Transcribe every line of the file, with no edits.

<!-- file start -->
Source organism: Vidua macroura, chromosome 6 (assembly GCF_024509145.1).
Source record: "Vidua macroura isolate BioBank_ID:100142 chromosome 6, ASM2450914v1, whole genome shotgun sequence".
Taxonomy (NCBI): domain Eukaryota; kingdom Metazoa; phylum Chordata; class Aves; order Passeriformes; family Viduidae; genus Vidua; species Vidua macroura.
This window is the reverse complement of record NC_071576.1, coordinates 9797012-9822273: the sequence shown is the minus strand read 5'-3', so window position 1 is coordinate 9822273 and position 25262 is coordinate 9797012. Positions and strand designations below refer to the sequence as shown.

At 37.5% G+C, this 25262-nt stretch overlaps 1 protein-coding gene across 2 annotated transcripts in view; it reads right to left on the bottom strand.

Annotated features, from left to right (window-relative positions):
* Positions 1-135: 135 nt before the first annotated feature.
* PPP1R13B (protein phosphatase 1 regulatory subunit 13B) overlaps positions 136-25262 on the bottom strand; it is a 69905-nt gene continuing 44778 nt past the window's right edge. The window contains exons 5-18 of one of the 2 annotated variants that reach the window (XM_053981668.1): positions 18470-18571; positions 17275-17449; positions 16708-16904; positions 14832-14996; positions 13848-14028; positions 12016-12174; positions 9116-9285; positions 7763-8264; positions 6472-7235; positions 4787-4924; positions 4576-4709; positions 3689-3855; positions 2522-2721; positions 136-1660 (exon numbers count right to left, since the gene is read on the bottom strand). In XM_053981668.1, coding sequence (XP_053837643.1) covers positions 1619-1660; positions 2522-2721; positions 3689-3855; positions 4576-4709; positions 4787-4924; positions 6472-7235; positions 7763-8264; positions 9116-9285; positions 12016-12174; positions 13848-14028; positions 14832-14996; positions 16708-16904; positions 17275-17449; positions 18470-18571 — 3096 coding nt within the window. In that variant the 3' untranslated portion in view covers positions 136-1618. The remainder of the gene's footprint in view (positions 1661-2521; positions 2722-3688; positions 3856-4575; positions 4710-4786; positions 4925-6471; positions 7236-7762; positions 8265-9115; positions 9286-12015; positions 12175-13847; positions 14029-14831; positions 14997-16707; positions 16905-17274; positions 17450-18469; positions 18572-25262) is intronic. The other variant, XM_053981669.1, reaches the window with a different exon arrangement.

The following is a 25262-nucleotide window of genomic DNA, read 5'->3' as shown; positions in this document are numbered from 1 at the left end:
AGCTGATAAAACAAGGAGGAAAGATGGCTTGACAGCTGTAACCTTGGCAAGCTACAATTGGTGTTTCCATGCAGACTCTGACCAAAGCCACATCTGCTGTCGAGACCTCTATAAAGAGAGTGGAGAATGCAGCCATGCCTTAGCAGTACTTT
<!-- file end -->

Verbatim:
Source organism: Vidua macroura, chromosome 6 (assembly GCF_024509145.1).
Source record: "Vidua macroura isolate BioBank_ID:100142 chromosome 6, ASM2450914v1, whole genome shotgun sequence".
Taxonomy (NCBI): domain Eukaryota; kingdom Metazoa; phylum Chordata; class Aves; order Passeriformes; family Viduidae; genus Vidua; species Vidua macroura.
This window is the reverse complement of record NC_071576.1, coordinates 9797012-9822273: the sequence shown is the minus strand read 5'-3', so window position 1 is coordinate 9822273 and position 25262 is coordinate 9797012. Positions and strand designations below refer to the sequence as shown.

At 37.5% G+C, this 25262-nt stretch overlaps 1 protein-coding gene across 2 annotated transcripts in view; it reads right to left on the bottom strand.

Annotated features, from left to right (window-relative positions):
* Positions 1-135: 135 nt before the first annotated feature.
* PPP1R13B (protein phosphatase 1 regulatory subunit 13B) overlaps positions 136-25262 on the bottom strand; it is a 69905-nt gene continuing 44778 nt past the window's right edge. The window contains exons 5-18 of one of the 2 annotated variants that reach the window (XM_053981668.1): positions 18470-18571; positions 17275-17449; positions 16708-16904; positions 14832-14996; positions 13848-14028; positions 12016-12174; positions 9116-9285; positions 7763-8264; positions 6472-7235; positions 4787-4924; positions 4576-4709; positions 3689-3855; positions 2522-2721; positions 136-1660 (exon numbers count right to left, since the gene is read on the bottom strand). In XM_053981668.1, coding sequence (XP_053837643.1) covers positions 1619-1660; positions 2522-2721; positions 3689-3855; positions 4576-4709; positions 4787-4924; positions 6472-7235; positions 7763-8264; positions 9116-9285; positions 12016-12174; positions 13848-14028; positions 14832-14996; positions 16708-16904; positions 17275-17449; positions 18470-18571 — 3096 coding nt within the window. In that variant the 3' untranslated portion in view covers positions 136-1618. The remainder of the gene's footprint in view (positions 1661-2521; positions 2722-3688; positions 3856-4575; positions 4710-4786; positions 4925-6471; positions 7236-7762; positions 8265-9115; positions 9286-12015; positions 12175-13847; positions 14029-14831; positions 14997-16707; positions 16905-17274; positions 17450-18469; positions 18572-25262) is intronic. The other variant, XM_053981669.1, reaches the window with a different exon arrangement.

The following is a 25262-nucleotide window of genomic DNA, read 5'->3' as shown; positions in this document are numbered from 1 at the left end:
AGCTGATAAAACAAGGAGGAAAGATGGCTTGACAGCTGTAACCTTGGCAAGCTACAATTGGTGTTTCCATGCAGACTCTGACCAAAGCCACATCTGCTGTCGAGACCTCTATAAAGAGAGTGGAGAATGCAGCCATGCCTTAGCAGTACTTT